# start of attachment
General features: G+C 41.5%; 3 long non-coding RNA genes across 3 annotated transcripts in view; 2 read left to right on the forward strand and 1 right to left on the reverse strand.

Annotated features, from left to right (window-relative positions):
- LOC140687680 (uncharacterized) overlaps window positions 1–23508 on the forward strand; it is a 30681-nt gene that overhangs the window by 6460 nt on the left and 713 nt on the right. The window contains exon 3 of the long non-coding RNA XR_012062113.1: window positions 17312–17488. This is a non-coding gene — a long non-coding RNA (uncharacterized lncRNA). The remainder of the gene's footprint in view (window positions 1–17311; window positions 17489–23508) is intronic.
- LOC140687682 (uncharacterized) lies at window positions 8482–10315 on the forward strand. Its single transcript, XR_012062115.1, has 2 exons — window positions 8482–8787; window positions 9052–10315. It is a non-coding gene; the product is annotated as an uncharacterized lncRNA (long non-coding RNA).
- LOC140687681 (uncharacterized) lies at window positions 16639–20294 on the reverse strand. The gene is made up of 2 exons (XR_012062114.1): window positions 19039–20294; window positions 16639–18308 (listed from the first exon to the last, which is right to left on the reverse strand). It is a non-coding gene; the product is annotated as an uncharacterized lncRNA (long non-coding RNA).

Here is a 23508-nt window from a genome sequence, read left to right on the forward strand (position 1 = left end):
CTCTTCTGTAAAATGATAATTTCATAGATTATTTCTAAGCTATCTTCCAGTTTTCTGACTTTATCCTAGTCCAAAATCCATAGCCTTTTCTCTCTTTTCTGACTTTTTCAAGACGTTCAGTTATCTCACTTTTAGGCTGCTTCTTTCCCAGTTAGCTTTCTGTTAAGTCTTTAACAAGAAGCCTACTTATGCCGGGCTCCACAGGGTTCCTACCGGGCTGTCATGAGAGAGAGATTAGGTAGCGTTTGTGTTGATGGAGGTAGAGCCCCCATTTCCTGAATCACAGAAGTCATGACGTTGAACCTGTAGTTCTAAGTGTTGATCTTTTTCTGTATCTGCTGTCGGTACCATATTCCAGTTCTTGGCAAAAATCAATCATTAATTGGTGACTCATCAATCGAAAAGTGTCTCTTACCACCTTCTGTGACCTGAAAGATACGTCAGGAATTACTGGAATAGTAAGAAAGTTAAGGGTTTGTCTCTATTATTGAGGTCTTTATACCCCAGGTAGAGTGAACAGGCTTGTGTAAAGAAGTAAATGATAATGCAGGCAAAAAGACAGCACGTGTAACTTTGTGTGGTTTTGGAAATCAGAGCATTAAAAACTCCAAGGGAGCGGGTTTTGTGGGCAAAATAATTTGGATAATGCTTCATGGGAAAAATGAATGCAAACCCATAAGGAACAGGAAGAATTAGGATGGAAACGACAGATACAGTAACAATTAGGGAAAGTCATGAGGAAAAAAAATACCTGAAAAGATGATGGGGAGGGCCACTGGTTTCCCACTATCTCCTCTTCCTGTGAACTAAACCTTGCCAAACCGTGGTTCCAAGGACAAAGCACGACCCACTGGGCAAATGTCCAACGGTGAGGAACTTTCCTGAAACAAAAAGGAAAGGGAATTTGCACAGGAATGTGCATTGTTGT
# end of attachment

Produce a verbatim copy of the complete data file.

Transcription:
General features: G+C 41.5%; 3 long non-coding RNA genes across 3 annotated transcripts in view; 2 read left to right on the forward strand and 1 right to left on the reverse strand.

Annotated features, from left to right (window-relative positions):
- LOC140687680 (uncharacterized) overlaps window positions 1–23508 on the forward strand; it is a 30681-nt gene that overhangs the window by 6460 nt on the left and 713 nt on the right. The window contains exon 3 of the long non-coding RNA XR_012062113.1: window positions 17312–17488. This is a non-coding gene — a long non-coding RNA (uncharacterized lncRNA). The remainder of the gene's footprint in view (window positions 1–17311; window positions 17489–23508) is intronic.
- LOC140687682 (uncharacterized) lies at window positions 8482–10315 on the forward strand. Its single transcript, XR_012062115.1, has 2 exons — window positions 8482–8787; window positions 9052–10315. It is a non-coding gene; the product is annotated as an uncharacterized lncRNA (long non-coding RNA).
- LOC140687681 (uncharacterized) lies at window positions 16639–20294 on the reverse strand. The gene is made up of 2 exons (XR_012062114.1): window positions 19039–20294; window positions 16639–18308 (listed from the first exon to the last, which is right to left on the reverse strand). It is a non-coding gene; the product is annotated as an uncharacterized lncRNA (long non-coding RNA).

Here is a 23508-nt window from a genome sequence, read left to right on the forward strand (position 1 = left end):
CTCTTCTGTAAAATGATAATTTCATAGATTATTTCTAAGCTATCTTCCAGTTTTCTGACTTTATCCTAGTCCAAAATCCATAGCCTTTTCTCTCTTTTCTGACTTTTTCAAGACGTTCAGTTATCTCACTTTTAGGCTGCTTCTTTCCCAGTTAGCTTTCTGTTAAGTCTTTAACAAGAAGCCTACTTATGCCGGGCTCCACAGGGTTCCTACCGGGCTGTCATGAGAGAGAGATTAGGTAGCGTTTGTGTTGATGGAGGTAGAGCCCCCATTTCCTGAATCACAGAAGTCATGACGTTGAACCTGTAGTTCTAAGTGTTGATCTTTTTCTGTATCTGCTGTCGGTACCATATTCCAGTTCTTGGCAAAAATCAATCATTAATTGGTGACTCATCAATCGAAAAGTGTCTCTTACCACCTTCTGTGACCTGAAAGATACGTCAGGAATTACTGGAATAGTAAGAAAGTTAAGGGTTTGTCTCTATTATTGAGGTCTTTATACCCCAGGTAGAGTGAACAGGCTTGTGTAAAGAAGTAAATGATAATGCAGGCAAAAAGACAGCACGTGTAACTTTGTGTGGTTTTGGAAATCAGAGCATTAAAAACTCCAAGGGAGCGGGTTTTGTGGGCAAAATAATTTGGATAATGCTTCATGGGAAAAATGAATGCAAACCCATAAGGAACAGGAAGAATTAGGATGGAAACGACAGATACAGTAACAATTAGGGAAAGTCATGAGGAAAAAAAATACCTGAAAAGATGATGGGGAGGGCCACTGGTTTCCCACTATCTCCTCTTCCTGTGAACTAAACCTTGCCAAACCGTGGTTCCAAGGACAAAGCACGACCCACTGGGCAAATGTCCAACGGTGAGGAACTTTCCTGAAACAAAAAGGAAAGGGAATTTGCACAGGAATGTGCATTGTTGT